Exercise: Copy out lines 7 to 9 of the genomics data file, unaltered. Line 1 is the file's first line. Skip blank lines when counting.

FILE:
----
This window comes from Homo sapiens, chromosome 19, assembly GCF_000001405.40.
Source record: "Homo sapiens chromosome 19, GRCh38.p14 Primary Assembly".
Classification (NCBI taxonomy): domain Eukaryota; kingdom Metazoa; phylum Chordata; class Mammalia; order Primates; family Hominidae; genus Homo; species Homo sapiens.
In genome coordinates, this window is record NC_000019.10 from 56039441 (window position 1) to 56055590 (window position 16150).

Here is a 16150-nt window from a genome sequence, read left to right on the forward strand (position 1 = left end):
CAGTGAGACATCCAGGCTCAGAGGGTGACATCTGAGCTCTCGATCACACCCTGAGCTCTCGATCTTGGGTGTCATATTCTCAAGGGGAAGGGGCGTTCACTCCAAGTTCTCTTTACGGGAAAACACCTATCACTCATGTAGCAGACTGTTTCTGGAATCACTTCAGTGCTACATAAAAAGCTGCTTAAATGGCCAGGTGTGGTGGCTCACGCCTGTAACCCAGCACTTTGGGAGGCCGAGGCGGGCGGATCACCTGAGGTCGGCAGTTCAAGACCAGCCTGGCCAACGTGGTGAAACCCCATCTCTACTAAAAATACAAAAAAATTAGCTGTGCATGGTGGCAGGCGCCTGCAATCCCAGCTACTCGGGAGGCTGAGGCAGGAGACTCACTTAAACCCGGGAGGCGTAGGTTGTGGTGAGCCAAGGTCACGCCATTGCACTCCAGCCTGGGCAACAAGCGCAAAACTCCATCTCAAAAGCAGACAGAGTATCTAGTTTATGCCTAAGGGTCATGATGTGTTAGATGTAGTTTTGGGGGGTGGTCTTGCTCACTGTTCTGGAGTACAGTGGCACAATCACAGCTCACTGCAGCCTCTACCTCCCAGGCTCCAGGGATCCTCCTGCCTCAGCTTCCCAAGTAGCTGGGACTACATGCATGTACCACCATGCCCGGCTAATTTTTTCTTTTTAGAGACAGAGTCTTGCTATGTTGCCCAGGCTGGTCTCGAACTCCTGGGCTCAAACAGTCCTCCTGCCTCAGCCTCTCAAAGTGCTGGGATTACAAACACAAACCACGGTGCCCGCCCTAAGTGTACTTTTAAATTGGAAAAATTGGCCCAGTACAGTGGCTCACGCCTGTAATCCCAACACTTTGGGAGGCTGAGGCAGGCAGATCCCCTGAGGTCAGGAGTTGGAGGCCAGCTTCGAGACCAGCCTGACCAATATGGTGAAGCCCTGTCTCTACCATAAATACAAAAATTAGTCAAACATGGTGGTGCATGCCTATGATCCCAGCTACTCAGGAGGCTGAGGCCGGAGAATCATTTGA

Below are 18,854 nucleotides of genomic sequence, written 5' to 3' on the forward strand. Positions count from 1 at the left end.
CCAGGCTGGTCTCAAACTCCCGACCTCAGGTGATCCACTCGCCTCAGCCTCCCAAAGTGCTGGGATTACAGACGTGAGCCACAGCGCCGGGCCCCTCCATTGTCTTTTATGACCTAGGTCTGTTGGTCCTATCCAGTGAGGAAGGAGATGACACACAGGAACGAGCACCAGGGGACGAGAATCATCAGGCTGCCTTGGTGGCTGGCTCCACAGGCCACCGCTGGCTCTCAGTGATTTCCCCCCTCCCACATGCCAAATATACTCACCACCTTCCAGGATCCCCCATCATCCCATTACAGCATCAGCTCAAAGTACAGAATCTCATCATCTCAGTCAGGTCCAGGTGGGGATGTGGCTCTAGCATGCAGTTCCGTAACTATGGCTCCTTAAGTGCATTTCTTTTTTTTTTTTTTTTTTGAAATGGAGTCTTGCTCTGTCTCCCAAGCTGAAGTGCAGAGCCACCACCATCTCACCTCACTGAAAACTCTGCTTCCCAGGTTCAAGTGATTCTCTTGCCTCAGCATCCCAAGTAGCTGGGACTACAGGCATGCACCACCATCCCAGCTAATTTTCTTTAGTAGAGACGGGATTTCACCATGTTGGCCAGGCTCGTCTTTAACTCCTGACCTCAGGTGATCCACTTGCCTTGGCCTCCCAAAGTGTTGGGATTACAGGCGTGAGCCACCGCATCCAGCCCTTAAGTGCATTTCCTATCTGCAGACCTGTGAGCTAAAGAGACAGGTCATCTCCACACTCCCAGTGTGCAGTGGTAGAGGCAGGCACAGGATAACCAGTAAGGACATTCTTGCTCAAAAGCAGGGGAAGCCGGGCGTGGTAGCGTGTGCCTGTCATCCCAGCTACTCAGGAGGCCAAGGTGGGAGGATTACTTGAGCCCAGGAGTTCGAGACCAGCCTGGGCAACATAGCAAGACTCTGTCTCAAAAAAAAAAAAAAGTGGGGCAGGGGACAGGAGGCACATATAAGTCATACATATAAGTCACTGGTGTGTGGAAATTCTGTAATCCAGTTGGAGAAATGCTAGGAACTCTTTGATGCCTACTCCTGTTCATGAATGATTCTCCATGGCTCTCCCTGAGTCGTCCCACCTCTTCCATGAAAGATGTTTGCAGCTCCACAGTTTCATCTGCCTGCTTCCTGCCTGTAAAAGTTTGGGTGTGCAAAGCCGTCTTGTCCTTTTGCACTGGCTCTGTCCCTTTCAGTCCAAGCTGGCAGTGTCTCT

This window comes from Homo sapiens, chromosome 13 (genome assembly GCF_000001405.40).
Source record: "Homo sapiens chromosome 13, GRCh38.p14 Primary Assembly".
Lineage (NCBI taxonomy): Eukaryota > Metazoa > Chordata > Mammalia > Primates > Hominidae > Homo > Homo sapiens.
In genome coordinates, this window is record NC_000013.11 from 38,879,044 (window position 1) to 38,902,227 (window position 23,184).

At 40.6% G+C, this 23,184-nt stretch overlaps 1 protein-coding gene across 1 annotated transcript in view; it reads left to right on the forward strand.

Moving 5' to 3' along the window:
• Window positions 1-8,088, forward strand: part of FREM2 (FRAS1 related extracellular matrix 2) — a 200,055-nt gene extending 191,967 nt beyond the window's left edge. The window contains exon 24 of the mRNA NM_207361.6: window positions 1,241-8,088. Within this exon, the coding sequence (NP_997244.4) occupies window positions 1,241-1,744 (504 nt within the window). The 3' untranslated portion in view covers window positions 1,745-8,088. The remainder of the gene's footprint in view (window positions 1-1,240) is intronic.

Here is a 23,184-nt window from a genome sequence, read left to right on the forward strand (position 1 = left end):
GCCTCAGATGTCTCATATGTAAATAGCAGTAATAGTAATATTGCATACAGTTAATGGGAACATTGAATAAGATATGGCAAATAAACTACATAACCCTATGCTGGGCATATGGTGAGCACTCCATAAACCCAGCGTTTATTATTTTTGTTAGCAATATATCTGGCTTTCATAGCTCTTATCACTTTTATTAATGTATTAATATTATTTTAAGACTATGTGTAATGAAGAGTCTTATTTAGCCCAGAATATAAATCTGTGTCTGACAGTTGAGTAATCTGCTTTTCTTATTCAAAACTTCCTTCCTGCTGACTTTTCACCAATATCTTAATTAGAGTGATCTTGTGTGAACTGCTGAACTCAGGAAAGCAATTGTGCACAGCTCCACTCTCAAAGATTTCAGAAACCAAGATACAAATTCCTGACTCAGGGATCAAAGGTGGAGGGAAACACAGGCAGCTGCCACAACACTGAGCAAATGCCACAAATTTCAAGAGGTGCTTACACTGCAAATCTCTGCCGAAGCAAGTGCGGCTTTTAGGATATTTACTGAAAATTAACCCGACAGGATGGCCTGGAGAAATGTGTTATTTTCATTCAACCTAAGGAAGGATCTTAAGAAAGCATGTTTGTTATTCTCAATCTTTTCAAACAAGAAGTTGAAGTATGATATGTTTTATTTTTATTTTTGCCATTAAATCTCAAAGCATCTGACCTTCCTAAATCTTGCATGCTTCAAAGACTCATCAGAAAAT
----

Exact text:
Below are 18,854 nucleotides of genomic sequence, written 5' to 3' on the forward strand. Positions count from 1 at the left end.
CCAGGCTGGTCTCAAACTCCCGACCTCAGGTGATCCACTCGCCTCAGCCTCCCAAAGTGCTGGGATTACAGACGTGAGCCACAGCGCCGGGCCCCTCCATTGTCTTTTATGACCTAGGTCTGTTGGTCCTATCCAGTGAGGAAGGAGATGACACACAGGAACGAGCACCAGGGGACGAGAATCATCAGGCTGCCTTGGTGGCTGGCTCCACAGGCCACCGCTGGCTCTCAGTGATTTCCCCCCTCCCACATGCCAAATATACTCACCACCTTCCAGGATCCCCCATCATCCCATTACAGCATCAGCTCAAAGTACAGAATCTCATCATCTCAGTCAGGTCCAGGTGGGGATGTGGCTCTAGCATGCAGTTCCGTAACTATGGCTCCTTAAGTGCATTTCTTTTTTTTTTTTTTTTTTGAAATGGAGTCTTGCTCTGTCTCCCAAGCTGAAGTGCAGAGCCACCACCATCTCACCTCACTGAAAACTCTGCTTCCCAGGTTCAAGTGATTCTCTTGCCTCAGCATCCCAAGTAGCTGGGACTACAGGCATGCACCACCATCCCAGCTAATTTTCTTTAGTAGAGACGGGATTTCACCATGTTGGCCAGGCTCGTCTTTAACTCCTGACCTCAGGTGATCCACTTGCCTTGGCCTCCCAAAGTGTTGGGATTACAGGCGTGAGCCACCGCATCCAGCCCTTAAGTGCATTTCCTATCTGCAGACCTGTGAGCTAAAGAGACAGGTCATCTCCACACTCCCAGTGTGCAGTGGTAGAGGCAGGCACAGGATAACCAGTAAGGACATTCTTGCTCAAAAGCAGGGGAAGCCGGGCGTGGTAGCGTGTGCCTGTCATCCCAGCTACTCAGGAGGCCAAGGTGGGAGGATTACTTGAGCCCAGGAGTTCGAGACCAGCCTGGGCAACATAGCAAGACTCTGTCTCAAAAAAAAAAAAAAGTGGGGCAGGGGACAGGAGGCACATATAAGTCATACATATAAGTCACTGGTGTGTGGAAATTCTGTAATCCAGTTGGAGAAATGCTAGGAACTCTTTGATGCCTACTCCTGTTCATGAATGATTCTCCATGGCTCTCCCTGAGTCGTCCCACCTCTTCCATGAAAGATGTTTGCAGCTCCACAGTTTCATCTGCCTGCTTCCTGCCTGTAAAAGTTTGGGTGTGCAAAGCCGTCTTGTCCTTTTGCACTGGCTCTGTCCCTTTCAGTCCAAGCTGGCAGTGTCTCT

This window comes from Homo sapiens, chromosome 13 (genome assembly GCF_000001405.40).